Chinese artist Ai Weiwei had intended interactive art.
But his offering of 100 million sunflower seeds handcrafted from porcelain covering London’s Tate Modern’s lower floor was fenced off two days after the public opening on October 25—for health concerns.
The danger of inhaling dust from the Chinese porcelain seeds was deemed too great to allow visitors to trudge, walk and play on the thick grey carpet.
“You are supposed to be making your own design from the seeds. Barricading defeats its purpose,” said artist Clair Reed. John Chen art student from Hong Kong, was perplexed. "These seeds were handmade by 1,600 peasant girls in China. If it was not poisonous for them then why is it harmful to us?” Ai was, however, nonplussed. “No interaction is also a kind of interaction,” he said.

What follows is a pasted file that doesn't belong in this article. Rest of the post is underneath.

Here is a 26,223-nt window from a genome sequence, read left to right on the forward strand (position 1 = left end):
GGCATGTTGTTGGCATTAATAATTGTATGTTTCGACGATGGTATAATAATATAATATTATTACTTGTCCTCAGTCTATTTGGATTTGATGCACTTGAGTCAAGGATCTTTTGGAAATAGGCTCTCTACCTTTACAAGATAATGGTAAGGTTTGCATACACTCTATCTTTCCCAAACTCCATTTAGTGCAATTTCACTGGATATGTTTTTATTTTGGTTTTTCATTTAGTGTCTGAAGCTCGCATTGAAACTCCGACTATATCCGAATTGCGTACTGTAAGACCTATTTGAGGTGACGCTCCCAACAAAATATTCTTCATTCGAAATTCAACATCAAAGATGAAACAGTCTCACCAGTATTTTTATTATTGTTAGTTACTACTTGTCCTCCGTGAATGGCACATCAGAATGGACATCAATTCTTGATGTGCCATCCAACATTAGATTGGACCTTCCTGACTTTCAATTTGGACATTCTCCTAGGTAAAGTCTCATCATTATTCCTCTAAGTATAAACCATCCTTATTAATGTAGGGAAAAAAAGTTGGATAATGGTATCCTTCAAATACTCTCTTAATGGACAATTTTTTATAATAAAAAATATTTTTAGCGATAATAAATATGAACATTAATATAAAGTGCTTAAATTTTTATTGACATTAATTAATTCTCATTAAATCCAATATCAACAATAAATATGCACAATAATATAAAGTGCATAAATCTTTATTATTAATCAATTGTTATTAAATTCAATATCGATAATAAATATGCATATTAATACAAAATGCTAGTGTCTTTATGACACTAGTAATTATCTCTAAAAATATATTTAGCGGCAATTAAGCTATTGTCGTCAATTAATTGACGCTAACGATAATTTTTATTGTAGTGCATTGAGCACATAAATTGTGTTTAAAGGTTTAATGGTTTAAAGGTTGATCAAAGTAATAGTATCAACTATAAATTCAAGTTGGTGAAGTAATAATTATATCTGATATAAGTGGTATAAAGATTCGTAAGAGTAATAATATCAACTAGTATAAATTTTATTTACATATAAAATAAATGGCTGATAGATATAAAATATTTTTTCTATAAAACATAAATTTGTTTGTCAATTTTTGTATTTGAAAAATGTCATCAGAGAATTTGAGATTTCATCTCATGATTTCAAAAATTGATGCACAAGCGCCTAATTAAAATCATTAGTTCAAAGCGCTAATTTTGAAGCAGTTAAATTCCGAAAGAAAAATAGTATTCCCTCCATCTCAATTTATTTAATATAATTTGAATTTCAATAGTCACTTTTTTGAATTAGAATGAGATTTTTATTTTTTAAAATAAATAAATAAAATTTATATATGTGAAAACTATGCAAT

We are a voice to you; you have been a support to us. Together we build journalism that is independent, credible and fearless. You can further help us by making a donation. This will mean a lot for our ability to bring you news, perspectives and analysis from the ground so that we can make change together.